Jabra Vox earbuds Review

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Editors' rating:
The Pros

Attractive design; Snug fit; Jabra app lets you change EQ settings

The Cons

Finicky in-line controls; Bass can be muddy


The $99 Jabra Vox earbuds deliver good sound in a stylish package and an app to tweak your tunes.

For those who don't want to wear a big honkin' pair of headphones, the Jabra Vox are a discreet, stylish pair of earbuds that deliver audio greater than their size. Add to that a free Jabra app lets you tweak your music settings, in-line controls and a mic, and you've got a nice little $99 package for your smartphone.

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Black with small silver and red accents, the Jabra Vox earbuds are small but stylish. Their curved shape made for an almost perfect fit with the contours of our outer ear. The buds themselves fit in our ears so well that they felt like they wouldn't move, even though they weren't jammed in tightly.

The cable, which runs about 52 inches in length, is made of a sturdy tangle-resistant rubber, with a reinforced Y where it splits to the left and right earbuds. Instead of a small sliding rubber grommet, the Jabra Vox have small magnets two-thirds of the way up to keep the right and left earbuds from tangling. As advertised, the cables rarely tangled, even when we jammed them into our pocket.

We liked the curved shape of the in-line controls, which made it easy to locate volume up, down, and the center button by feel alone. However, the controls themselves were a little stiff. On more than one occasion, when we would double-press to start or stop music, it would only register a single press, or, our finger would slip and we would lower the volume by accident.

The earbuds come with two extra pairs of tips, plus a small cloth bag to carry them.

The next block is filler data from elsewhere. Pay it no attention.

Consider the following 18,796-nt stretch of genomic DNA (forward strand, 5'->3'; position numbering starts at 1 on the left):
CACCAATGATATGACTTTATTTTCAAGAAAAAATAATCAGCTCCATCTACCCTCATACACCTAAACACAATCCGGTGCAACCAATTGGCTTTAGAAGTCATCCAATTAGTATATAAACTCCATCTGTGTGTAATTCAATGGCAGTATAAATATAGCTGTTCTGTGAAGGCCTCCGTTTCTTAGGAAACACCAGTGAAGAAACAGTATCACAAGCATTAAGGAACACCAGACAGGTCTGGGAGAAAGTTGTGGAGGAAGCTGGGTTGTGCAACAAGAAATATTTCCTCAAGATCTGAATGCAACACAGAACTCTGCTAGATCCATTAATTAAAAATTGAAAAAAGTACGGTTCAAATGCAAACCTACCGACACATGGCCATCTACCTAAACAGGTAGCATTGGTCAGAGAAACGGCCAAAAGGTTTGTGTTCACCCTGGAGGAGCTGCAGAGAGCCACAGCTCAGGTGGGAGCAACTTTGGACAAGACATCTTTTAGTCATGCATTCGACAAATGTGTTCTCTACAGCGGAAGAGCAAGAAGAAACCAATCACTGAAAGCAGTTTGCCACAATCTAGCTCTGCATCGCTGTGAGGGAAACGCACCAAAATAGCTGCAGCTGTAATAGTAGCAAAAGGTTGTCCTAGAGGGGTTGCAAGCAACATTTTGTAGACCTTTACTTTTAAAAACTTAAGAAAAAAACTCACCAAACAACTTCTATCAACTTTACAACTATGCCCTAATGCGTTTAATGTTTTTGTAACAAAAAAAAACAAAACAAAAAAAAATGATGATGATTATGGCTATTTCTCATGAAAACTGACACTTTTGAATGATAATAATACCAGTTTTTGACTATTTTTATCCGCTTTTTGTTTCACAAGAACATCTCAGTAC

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You can use the Jabra Vox earbuds with the free Jabra Sound app (available for Android and iOS), which combines Dolby Digital Plus sound technology with a customizable equalizer. The app contains presets for Jazz, Pop, RnB, Hip Hop, Blues, Electronic, Country, Urban, Speech, Dance, Latin, Jungle, Metal, Classical, Flat, Rock and Custom.

We like the app's yellow-and-black color scheme, but the shuffle feature is hard to find. It only appears once you start playing a track. We're also not fans of the retro CD case treatment for album art. However, we appreciate that you can share what you're listening to via Facebook and Twitter.

Annoyingly, you can only use the equalizer when you have Dolby Digital Plus activated. On Miles Davis' "All Blues," we much preferred the balance without Dolby Digital. When it was on, the bass became too muddy, even when we used the Jazz preset.

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Overall, the Jabra Vox performed very well for a sub-$100 pair of earbuds. Regardless of genre, high-range and midrange tones were fairly crisp and well defined. The vocals and guitar strums on the Lumineers "Stubborn Love" came through clearly.

At times, though, lower-end tones would overwhelm tracks. On the same Lumineers track, the bass and drums were overpowering and muddy. We encountered the same issue when listening to Frank Sinatra's "The Best is Yet to Come." The bass line not only overwhelmed Ol' Blue Eyes' voice, but was muddy to boot.

When we activated Dolby Digital Plus in Jabra's Sound App, Sir Mix-a-Lot's "Baby Got Back" sounded as if bass was thumping from a car stereo. Fortunately, this can be mitigated somewhat using the Jabra Sound app.

The in-line mic picked up our voice well. Holding the button down activates Siri, which recognized our commands clearly. However, during a phone call, a caller said our voice sounded a little choppy and tinny, and could tell we were using a headset.


Sometimes, all you need is a decent pair of earbuds, and that's what the Jabra Vox delivers.

At $99, they offer above-average audio in a sleek package. While we wish the in-line controls were better and bass not so muddy, the Jabra Vox earbuds fit well and offer a nice complement of features for the price.

Author Bio
Michael A. Prospero
Michael A. Prospero, Reviews Editor
Michael A. Prospero has overseen reviews on Laptopmag.com since 2007, focusing on producing the most thorough and authoritative mobile product reviews. After receiving his Master of Science in Journalism from Columbia in 2003, Mike worked at Fast Company. Prior to that, he worked at The Times of Trenton, George and AlleyCat News.
Michael A. Prospero, Reviews Editor on
Accessories Type Headphones
Battery Type/Life
Weight 0.6 ounces
Company Website http://www.jabra.com/